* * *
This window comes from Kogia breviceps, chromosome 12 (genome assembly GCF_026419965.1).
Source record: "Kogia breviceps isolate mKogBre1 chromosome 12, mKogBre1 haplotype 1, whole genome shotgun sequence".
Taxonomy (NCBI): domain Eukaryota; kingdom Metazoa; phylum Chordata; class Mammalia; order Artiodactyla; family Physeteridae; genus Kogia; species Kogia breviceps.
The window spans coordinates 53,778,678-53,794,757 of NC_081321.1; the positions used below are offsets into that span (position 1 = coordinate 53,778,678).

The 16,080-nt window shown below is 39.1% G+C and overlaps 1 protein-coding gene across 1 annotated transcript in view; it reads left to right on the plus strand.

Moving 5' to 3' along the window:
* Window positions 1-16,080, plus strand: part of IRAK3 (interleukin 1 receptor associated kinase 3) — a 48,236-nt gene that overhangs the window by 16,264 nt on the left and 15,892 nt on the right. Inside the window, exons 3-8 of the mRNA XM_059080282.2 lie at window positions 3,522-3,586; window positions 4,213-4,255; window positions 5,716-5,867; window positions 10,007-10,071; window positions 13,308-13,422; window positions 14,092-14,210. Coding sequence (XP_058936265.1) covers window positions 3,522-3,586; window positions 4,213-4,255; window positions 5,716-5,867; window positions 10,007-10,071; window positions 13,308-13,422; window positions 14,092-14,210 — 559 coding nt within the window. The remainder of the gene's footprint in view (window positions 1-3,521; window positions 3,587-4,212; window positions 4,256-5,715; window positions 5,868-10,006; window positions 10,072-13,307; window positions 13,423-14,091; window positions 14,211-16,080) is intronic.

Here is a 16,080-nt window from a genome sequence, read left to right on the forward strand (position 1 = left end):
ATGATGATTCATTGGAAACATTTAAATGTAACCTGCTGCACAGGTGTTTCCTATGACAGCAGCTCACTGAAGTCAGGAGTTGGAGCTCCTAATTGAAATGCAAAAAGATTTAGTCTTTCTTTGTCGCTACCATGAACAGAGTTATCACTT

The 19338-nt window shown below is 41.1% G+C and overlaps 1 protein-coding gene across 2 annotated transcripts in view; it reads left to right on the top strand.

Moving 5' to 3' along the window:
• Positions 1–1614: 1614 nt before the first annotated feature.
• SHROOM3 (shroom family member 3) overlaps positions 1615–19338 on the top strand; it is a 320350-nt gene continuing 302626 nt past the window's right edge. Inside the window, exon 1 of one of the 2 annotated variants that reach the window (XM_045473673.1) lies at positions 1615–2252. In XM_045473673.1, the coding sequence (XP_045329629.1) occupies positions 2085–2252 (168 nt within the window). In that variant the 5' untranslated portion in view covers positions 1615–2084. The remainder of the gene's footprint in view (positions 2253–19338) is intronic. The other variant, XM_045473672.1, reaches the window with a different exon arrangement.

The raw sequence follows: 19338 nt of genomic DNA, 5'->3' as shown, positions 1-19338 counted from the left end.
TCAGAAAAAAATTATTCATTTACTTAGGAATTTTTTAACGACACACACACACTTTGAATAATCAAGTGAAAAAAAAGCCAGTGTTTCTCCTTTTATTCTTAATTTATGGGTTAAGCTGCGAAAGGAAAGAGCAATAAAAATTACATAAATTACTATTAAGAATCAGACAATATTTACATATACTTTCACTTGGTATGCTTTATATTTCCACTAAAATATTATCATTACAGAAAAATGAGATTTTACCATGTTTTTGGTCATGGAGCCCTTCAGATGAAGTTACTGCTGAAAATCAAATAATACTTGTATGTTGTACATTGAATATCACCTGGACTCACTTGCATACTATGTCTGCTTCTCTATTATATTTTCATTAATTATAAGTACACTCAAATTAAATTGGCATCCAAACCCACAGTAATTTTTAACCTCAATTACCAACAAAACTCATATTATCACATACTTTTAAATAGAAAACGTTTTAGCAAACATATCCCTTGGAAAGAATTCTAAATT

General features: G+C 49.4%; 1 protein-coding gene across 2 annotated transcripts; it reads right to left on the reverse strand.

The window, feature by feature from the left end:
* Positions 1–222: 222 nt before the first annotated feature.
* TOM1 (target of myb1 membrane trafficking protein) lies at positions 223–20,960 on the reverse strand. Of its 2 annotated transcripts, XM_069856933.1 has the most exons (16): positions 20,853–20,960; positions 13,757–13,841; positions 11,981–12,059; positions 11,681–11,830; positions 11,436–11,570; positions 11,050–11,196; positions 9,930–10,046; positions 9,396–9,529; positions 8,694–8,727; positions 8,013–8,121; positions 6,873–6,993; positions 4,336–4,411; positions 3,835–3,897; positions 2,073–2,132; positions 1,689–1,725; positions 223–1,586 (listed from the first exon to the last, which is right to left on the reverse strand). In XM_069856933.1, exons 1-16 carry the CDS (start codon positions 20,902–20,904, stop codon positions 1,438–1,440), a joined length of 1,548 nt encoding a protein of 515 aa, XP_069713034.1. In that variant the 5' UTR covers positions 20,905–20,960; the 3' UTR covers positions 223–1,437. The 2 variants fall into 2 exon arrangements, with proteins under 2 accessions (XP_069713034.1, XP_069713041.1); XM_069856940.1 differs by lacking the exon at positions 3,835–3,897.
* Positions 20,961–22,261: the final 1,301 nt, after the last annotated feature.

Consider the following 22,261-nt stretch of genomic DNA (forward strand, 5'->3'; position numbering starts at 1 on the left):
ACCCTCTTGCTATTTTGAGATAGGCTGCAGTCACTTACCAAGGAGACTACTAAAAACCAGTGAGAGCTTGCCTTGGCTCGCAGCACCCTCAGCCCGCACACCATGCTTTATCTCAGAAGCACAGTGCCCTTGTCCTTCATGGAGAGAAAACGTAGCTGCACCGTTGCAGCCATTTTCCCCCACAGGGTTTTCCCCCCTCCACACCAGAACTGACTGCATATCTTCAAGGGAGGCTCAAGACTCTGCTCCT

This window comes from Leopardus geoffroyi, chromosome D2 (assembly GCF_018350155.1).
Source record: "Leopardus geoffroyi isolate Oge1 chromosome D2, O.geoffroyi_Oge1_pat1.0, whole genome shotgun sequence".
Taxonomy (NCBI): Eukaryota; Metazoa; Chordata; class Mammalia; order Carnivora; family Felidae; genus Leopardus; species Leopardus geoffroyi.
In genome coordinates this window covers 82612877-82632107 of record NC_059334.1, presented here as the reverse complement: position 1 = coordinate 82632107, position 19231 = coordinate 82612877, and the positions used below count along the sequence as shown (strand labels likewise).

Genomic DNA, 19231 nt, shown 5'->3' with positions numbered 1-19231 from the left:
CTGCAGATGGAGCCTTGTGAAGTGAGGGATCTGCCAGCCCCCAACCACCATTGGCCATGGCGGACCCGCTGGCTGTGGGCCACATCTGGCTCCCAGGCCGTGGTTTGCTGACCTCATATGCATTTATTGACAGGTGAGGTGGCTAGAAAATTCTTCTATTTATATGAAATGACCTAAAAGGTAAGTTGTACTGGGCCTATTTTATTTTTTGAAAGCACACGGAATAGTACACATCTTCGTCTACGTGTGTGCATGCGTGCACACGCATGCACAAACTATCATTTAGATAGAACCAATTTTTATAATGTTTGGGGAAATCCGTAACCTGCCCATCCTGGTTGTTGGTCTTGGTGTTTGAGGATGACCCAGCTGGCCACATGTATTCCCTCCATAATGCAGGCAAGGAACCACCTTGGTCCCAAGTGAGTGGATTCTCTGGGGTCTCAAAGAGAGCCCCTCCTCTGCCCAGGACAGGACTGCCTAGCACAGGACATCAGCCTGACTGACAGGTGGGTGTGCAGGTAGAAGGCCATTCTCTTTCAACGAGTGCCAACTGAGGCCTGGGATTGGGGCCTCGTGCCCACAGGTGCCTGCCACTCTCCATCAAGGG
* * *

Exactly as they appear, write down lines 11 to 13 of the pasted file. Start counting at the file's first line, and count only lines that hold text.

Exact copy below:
Moving 5' to 3' along the window:
• Positions 1–1614: 1614 nt before the first annotated feature.
• SHROOM3 (shroom family member 3) overlaps positions 1615–19338 on the top strand; it is a 320350-nt gene continuing 302626 nt past the window's right edge. Inside the window, exon 1 of one of the 2 annotated variants that reach the window (XM_045473673.1) lies at positions 1615–2252. In XM_045473673.1, the coding sequence (XP_045329629.1) occupies positions 2085–2252 (168 nt within the window). In that variant the 5' untranslated portion in view covers positions 1615–2084. The remainder of the gene's footprint in view (positions 2253–19338) is intronic. The other variant, XM_045473672.1, reaches the window with a different exon arrangement.